Microfluidics is the emergent branch of fluid dynamics concerned with handling liquid volumes smaller than 1μL. It is mostly motivated by the idea of shrinking the equipment needed for everyday chemistry, biology and biomedical procedures to fit onto a chip of a few squared centimeters. In droplet-based microfluidics, a carrying liquid (usually oil) conveys some nanoliter droplets of an aqueous solution through the chip. These droplets are used as containers in which the liquid of interest is confined by surface tension. We develop new strategies and techniques for the manipulation of droplets in microchannels, and for the encapsulation of micro-objects inside them.

Droplet formation : The first module of most droplet-based microfluidic systems is a junction to bring both oil and water phases and form the droplets. We studied the production of droplets in a microfluidic cross-junction, as a function of the Capillary number Ca, the flow rate ratio Φ between water and oil, and the geometrical parameters of the channel cross section. We reported several regimes of droplet formation (aperiodic and periodic squeezing, dripping and secondary droplets). Based on a time decomposition of the phenomenon, we proposed an empirical relation that predicts the droplet volume as a function of both Ca and Phi, with less than 20% relative error in the whole regime of periodic squeezing.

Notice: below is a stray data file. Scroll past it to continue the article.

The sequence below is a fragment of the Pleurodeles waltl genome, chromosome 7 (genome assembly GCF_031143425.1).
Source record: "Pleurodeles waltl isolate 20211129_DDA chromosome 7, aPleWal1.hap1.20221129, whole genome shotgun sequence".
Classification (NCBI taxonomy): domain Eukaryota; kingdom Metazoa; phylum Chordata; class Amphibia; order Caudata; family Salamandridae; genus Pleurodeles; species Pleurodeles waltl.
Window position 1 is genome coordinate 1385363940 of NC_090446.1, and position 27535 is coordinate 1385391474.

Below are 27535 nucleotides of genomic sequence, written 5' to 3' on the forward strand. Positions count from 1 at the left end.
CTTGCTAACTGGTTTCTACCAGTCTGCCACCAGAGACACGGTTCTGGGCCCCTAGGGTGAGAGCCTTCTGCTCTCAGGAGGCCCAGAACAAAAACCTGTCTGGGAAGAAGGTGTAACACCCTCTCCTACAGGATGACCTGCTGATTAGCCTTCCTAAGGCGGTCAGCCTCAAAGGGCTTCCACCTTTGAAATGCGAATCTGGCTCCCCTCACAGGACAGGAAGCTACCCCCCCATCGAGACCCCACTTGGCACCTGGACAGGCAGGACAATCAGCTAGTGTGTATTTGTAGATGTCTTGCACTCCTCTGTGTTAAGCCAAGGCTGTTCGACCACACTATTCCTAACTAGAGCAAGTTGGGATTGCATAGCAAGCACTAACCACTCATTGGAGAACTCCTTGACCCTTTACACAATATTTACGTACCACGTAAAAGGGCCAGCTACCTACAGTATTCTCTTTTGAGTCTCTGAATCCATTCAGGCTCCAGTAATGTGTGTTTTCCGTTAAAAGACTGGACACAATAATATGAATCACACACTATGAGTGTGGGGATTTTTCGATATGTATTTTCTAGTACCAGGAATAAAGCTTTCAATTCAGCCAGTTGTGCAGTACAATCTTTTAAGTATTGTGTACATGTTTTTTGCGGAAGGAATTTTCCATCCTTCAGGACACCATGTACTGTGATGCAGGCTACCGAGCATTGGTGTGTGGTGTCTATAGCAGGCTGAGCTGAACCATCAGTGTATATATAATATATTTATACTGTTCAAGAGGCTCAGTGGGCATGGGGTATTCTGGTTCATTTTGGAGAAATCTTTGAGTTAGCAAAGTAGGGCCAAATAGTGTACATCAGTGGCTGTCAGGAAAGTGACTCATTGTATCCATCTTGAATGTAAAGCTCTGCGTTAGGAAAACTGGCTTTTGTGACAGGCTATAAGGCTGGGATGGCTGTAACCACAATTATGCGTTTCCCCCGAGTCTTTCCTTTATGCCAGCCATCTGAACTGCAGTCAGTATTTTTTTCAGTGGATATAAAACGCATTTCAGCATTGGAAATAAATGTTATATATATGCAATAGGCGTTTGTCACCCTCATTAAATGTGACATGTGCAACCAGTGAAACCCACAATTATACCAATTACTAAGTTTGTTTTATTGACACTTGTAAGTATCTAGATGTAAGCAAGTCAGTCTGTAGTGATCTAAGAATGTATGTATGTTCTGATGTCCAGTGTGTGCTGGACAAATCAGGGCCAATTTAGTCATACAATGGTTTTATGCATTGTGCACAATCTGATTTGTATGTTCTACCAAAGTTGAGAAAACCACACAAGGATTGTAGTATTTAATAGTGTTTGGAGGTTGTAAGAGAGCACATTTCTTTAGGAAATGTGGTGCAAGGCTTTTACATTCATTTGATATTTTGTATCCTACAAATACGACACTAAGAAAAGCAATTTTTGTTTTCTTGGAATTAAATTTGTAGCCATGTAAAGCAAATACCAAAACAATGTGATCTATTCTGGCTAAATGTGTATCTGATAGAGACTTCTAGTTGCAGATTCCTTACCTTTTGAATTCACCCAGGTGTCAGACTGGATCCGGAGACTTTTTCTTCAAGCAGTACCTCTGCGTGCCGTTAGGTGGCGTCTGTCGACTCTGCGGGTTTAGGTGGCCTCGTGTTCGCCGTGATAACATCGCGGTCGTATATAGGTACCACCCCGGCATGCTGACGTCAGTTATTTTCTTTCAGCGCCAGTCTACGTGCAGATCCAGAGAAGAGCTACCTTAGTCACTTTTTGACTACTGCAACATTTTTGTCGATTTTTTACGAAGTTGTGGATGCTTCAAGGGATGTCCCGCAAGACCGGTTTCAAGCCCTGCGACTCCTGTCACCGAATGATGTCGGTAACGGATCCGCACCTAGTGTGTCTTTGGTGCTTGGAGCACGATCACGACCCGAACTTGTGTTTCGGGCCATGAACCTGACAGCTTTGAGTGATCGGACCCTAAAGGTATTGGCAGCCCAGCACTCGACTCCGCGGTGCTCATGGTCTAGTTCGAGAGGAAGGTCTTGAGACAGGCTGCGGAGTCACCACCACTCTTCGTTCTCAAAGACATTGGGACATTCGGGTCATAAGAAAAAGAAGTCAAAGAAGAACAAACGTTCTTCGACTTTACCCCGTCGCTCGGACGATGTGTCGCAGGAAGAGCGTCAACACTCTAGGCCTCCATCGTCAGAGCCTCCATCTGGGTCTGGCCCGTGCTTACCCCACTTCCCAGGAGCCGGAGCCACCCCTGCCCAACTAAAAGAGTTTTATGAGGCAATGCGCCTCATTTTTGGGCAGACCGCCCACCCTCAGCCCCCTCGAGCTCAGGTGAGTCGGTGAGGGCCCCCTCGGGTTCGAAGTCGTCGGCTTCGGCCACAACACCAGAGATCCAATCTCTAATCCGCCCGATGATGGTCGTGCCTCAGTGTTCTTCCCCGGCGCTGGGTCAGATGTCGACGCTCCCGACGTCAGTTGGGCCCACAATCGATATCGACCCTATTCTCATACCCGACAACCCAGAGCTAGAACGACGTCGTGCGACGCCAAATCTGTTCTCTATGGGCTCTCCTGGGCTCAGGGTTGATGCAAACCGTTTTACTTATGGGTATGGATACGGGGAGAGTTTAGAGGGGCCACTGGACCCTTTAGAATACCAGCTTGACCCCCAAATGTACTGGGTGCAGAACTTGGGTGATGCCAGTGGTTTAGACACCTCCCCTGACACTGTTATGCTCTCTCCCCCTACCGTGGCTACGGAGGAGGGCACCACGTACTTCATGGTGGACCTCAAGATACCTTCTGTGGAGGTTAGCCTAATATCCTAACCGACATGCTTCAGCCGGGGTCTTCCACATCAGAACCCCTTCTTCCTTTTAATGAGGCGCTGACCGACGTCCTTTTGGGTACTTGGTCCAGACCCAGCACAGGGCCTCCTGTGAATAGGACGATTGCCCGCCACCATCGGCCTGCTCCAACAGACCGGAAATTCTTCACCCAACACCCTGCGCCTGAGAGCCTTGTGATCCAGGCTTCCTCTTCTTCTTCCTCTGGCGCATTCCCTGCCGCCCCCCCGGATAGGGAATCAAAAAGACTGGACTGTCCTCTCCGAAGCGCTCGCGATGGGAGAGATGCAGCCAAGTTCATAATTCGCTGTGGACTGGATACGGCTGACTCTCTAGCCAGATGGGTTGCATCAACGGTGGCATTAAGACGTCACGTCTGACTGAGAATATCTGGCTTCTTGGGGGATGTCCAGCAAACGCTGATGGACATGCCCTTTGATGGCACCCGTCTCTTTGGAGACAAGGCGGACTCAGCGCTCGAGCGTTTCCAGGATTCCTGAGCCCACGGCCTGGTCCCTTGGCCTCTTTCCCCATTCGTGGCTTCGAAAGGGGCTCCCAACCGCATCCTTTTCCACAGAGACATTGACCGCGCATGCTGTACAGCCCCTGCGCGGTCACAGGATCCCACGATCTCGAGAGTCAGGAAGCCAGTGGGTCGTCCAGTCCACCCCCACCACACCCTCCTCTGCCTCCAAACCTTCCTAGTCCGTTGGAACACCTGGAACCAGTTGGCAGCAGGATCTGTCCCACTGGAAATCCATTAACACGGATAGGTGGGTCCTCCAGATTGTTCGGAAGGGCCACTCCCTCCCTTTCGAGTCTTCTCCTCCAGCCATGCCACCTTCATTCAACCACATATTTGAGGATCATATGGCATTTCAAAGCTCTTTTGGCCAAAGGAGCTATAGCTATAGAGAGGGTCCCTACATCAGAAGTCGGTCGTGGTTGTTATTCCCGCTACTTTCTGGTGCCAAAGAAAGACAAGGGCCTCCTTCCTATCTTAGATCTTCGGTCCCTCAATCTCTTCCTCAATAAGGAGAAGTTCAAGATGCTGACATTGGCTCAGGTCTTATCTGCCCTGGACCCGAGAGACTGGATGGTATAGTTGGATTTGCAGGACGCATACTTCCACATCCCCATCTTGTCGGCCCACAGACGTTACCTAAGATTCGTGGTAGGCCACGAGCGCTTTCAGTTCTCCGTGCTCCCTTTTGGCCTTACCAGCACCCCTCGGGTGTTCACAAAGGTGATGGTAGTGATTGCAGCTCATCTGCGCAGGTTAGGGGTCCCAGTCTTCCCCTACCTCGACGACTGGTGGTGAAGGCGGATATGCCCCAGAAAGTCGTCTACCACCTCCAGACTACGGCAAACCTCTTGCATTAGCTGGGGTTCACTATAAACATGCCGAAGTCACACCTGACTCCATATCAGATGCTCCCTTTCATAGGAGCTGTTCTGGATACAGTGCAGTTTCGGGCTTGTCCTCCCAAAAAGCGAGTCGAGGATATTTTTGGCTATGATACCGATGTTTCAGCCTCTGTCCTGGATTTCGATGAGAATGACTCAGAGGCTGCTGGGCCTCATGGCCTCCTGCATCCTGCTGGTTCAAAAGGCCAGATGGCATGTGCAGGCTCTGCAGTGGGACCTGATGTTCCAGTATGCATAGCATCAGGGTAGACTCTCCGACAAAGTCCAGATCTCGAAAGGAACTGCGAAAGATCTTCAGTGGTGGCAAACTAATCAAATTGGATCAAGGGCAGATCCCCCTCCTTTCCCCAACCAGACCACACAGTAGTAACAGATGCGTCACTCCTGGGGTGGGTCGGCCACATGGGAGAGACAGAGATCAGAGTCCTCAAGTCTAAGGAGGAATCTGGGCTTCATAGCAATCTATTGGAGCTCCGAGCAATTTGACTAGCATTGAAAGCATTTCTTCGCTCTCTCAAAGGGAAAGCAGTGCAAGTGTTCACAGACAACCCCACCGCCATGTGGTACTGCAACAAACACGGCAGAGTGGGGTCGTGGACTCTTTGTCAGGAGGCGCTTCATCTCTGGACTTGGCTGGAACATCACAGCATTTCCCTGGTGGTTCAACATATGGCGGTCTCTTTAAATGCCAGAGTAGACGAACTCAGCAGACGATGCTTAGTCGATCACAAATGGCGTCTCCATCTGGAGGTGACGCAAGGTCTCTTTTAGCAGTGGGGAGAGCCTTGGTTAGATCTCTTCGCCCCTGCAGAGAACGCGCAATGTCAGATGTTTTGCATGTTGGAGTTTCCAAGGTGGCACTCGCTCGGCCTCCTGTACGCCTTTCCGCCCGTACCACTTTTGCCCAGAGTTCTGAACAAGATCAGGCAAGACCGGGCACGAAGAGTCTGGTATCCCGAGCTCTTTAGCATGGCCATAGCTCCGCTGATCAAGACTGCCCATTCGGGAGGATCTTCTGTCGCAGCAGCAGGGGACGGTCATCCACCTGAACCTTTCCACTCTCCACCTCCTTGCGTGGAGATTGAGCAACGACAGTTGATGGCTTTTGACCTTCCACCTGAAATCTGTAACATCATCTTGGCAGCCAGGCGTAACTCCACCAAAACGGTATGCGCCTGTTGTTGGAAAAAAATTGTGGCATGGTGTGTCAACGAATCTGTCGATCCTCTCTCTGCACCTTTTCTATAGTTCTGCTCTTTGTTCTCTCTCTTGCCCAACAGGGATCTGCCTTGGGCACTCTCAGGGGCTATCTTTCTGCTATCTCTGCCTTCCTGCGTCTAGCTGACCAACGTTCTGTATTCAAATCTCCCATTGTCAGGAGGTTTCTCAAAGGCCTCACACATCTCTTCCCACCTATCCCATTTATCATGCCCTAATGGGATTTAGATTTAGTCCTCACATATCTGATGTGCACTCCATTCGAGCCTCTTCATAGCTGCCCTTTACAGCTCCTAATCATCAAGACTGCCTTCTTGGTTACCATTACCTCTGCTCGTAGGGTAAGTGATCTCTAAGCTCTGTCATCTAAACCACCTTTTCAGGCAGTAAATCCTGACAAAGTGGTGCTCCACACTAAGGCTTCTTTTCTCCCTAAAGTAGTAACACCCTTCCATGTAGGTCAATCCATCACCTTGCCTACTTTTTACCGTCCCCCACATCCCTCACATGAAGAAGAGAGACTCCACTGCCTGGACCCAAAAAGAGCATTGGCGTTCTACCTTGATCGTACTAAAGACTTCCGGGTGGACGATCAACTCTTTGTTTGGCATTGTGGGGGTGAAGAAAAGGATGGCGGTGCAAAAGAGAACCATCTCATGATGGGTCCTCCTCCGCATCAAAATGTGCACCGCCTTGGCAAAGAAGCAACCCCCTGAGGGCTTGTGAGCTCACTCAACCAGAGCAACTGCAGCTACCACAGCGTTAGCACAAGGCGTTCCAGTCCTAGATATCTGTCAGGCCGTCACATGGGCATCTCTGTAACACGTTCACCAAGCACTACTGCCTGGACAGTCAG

Surfactant can significantly modify both droplet frequency and volume, especially at high Ca and high Φ where the frequency is also the highest. We have finally identified the minimum production frequency, below which tubing compliance starts to interfere and to destabilize the droplet formation. (see related publication).

Droplet production in a cross-junction

Splitting of a droplet in a Y-junction

Splitting of a droplet in a Y-junction

Single cell encapsulation: We are able to encapsulate microparticles within the droplets, including living cells. This has numerous applications, e.g. for single-cell genomics, detection of rare cells, high throughput screening. Nevertheless, the number of cells in each droplet is random and follows a Poisson distribution. Consequently, only a few droplets can contain exactly one cell, as seen in the video below. To overcome this problem, we developed a microfluidic module based on real-time vision and embedded valves to sort the droplets containing a specific content (typically one cell).

Cell encapsulation in droplets.

Fluorescence + VIS image of cells in droplets.


Related publications

Contact @ µFL: Stéphanie Van Loo, Tristan Gilet

Collaborations: Microsys (ULg), LBTD / GIGA-Cancer (ULg)

Funding: BelSPO, FNRS-FRIA, Région Wallonne (FSO, POC)

This work is done in the framework of the scientific network IAP – microMAST.